Tuesday, 15 July 2014

Service as Usual

I thought I would write this the morning after the historical vote at Synod to enabled bishops (both male and female) in the Church of England.

I am reminded this morning of the relief I felt one time walking out of the classroom aged 5 when I and a number of others had been asked to stand up in class and explain to the rest of the children why we were leaving to go to another school.  The fact was that school was closer to home and the decision, of course, had not been made by us.  We were being asked to defend someone else's process.

The sense of relief yesterday (yes, rather than huge rejoicing) experienced by a number of us ordained women was palpable, for us it had been personal and the decision meant that we would no longer have to defend our gender, our willingness to use our gifts or our calling by the church. Since the Rochester Report in 2004, those women who have found themselves in key positions in the C of E, be that of incumbent, or Area Dean or Archdeacon, have been called upon to explain, speak up, argue for and defend the calling of women as priests and bishops. It has been costly. The process, totally out of our hands and overseen by the House of Bishops has taken us on a roller coaster ride and it wasn't until yesterday that I realised how hard that had been.

Giving our gifts to God and God's church more than twenty years ago has not only been about being the 'first' this and the 'first' that but caught up personally in the Churches disagreement about how and to whom should we minister.   For the first time now (with the rescinding of the Act of Synod and the acceptance of 5 principles) can we sit in a room with our brothers and sisters truly recognised by the Church of England as being valid priests by virtue of our gender.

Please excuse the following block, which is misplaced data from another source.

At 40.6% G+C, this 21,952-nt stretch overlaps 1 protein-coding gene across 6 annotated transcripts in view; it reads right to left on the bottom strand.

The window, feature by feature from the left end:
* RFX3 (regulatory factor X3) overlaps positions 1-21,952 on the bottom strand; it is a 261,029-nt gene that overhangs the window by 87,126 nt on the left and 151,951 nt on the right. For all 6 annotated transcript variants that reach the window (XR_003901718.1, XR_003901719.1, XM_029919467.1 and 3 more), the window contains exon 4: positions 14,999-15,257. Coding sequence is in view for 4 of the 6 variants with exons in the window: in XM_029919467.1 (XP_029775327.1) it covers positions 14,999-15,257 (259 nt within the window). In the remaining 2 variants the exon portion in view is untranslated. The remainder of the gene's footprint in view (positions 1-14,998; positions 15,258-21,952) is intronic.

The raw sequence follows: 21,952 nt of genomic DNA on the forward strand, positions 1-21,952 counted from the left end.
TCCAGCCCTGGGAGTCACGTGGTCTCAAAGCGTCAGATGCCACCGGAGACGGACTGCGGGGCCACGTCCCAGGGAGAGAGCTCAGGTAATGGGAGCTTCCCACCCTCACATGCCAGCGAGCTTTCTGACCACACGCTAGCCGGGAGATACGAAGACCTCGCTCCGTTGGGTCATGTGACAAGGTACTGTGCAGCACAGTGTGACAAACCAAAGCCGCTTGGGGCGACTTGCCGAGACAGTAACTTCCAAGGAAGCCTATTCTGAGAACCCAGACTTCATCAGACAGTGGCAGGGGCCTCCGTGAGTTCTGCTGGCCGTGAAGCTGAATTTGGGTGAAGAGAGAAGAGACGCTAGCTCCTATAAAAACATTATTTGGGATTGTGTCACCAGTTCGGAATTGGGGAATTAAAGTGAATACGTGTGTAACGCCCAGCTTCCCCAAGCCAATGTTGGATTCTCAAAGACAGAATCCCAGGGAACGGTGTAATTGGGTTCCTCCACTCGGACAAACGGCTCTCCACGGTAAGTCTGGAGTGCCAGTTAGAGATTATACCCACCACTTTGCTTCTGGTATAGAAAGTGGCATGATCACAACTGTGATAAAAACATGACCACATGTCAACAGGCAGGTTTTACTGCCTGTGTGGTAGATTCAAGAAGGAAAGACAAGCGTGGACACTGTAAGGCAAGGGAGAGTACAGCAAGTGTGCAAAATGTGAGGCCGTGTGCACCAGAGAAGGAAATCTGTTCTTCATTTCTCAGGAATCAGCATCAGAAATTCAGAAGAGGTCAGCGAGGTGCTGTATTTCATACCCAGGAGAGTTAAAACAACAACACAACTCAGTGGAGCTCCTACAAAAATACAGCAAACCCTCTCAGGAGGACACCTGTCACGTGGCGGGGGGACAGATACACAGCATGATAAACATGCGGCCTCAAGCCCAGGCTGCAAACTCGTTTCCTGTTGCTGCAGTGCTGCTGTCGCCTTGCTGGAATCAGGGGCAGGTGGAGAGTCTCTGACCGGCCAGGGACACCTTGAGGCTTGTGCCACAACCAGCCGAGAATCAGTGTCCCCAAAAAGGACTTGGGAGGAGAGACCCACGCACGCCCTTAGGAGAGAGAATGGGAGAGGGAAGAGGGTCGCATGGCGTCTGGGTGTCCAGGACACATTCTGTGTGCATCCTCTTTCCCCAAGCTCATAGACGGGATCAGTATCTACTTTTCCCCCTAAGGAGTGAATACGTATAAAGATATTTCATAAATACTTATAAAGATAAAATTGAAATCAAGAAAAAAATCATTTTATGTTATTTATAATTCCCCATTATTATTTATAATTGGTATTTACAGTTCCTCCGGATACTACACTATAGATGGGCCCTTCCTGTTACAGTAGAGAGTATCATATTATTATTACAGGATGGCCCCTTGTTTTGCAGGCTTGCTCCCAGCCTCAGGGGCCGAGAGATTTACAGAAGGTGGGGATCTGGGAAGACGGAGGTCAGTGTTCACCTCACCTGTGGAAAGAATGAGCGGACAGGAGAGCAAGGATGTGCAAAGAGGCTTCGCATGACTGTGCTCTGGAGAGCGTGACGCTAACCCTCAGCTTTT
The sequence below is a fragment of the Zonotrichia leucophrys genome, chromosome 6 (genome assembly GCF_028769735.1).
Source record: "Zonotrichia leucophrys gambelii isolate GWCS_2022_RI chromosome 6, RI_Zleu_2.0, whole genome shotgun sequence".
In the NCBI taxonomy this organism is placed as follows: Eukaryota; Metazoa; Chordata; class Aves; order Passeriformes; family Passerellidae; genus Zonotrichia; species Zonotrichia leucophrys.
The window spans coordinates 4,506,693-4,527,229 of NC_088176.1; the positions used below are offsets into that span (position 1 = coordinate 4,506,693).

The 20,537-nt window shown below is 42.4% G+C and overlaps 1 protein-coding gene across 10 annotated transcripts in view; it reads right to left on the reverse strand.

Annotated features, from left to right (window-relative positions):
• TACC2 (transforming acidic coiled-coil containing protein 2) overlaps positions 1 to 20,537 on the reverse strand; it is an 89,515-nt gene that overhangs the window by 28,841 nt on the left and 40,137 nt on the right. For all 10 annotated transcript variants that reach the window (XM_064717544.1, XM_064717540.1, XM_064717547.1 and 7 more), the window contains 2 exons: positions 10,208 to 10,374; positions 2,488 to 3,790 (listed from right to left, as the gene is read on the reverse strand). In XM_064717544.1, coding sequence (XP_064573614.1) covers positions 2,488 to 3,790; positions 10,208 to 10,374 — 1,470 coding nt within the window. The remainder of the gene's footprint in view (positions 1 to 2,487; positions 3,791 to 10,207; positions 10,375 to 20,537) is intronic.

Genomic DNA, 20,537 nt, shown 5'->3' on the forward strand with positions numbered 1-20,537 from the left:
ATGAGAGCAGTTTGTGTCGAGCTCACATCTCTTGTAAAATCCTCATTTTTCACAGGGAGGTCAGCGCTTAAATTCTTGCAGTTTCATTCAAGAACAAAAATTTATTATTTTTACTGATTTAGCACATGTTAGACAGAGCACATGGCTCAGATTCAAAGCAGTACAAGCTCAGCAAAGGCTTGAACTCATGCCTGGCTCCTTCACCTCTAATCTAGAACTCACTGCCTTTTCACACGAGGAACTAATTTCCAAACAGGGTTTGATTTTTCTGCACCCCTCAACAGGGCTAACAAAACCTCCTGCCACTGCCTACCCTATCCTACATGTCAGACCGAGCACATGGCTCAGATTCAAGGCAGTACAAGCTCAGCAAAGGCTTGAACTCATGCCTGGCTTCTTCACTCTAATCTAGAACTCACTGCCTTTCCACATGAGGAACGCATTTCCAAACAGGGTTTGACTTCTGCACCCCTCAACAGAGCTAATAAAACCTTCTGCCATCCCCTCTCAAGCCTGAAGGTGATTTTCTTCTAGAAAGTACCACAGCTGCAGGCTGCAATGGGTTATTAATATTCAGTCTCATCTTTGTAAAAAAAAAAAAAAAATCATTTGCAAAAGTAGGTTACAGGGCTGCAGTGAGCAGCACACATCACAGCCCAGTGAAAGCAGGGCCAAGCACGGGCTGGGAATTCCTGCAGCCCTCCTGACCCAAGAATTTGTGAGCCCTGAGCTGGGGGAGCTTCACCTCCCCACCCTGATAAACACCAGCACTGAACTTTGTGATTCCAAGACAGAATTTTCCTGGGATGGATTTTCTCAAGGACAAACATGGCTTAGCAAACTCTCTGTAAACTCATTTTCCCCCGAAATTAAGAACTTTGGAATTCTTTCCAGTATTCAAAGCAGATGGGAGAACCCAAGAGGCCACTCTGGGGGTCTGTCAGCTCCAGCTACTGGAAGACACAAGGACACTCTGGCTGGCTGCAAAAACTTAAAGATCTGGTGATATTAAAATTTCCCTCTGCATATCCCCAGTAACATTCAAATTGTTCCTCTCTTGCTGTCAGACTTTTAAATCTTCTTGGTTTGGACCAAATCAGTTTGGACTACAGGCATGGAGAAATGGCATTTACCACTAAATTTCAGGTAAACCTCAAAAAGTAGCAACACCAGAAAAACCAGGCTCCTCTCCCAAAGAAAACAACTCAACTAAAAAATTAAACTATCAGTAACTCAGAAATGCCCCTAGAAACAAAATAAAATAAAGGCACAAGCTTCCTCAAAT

Yesterday it literally felt that the pressure had been lifted and we were freed to all be who God called us to be.  No longer would there be an onus on us to defend our calling in synod debates, or rounds of PCC or deanery discussions, pitched against those who don't feel we have the right to be who we happen to have become and I rejoice.

If I had been called to speak yesterday I would have spoken about process and understanding.  The Rochester report gave us an understanding of what others believed, and the debates since with those who share a different view, have given expression to this.  It has helped me understand other loyal anglicans.  However the process has taken us into a way of debate which has polarised us into groups - labelled liberal, conservative and catholic and set us against one another.  The process has made it hard to interact with more than agreeing or disagreeing with motions set before us.   It was not until the jolt that was November 2012 that the Bishops realised how much notice the world was taking, and the process changed.  There has since been engagement and dialogue.  I sat down with someone from another constituency to share and she exclaimed positively  ' I have never met anyone like you before'!

It was sobering yesterday that as soon as we passed the motion, after a short break it was business as usual.  Up and down the country too it was business as usual.  From conservative evangelical churches to Anglo-Catholic Churches and everything in between, Christians and priests were going about their lives just being who God wants us to be.   It is my prayer now that we get on with being Church together and find creative ways to do that. That lessons can be learnt about process and the pastoral implications of it.

I have always thought that if you do not join a 'party' group that General Synod can be a very lonely place.  I will not be the only one today who is experiencing their own inner reflections on what it means to be a person called by God to serve the Church at this time in our history. It is good that it is almost time to go home.  And as we do so, many of us rejoicingly,  I pray too that as we walk this new future together, we do so with lots of grace and mindful always of those who find themselves through no fault of their own, caught up in our own decision making.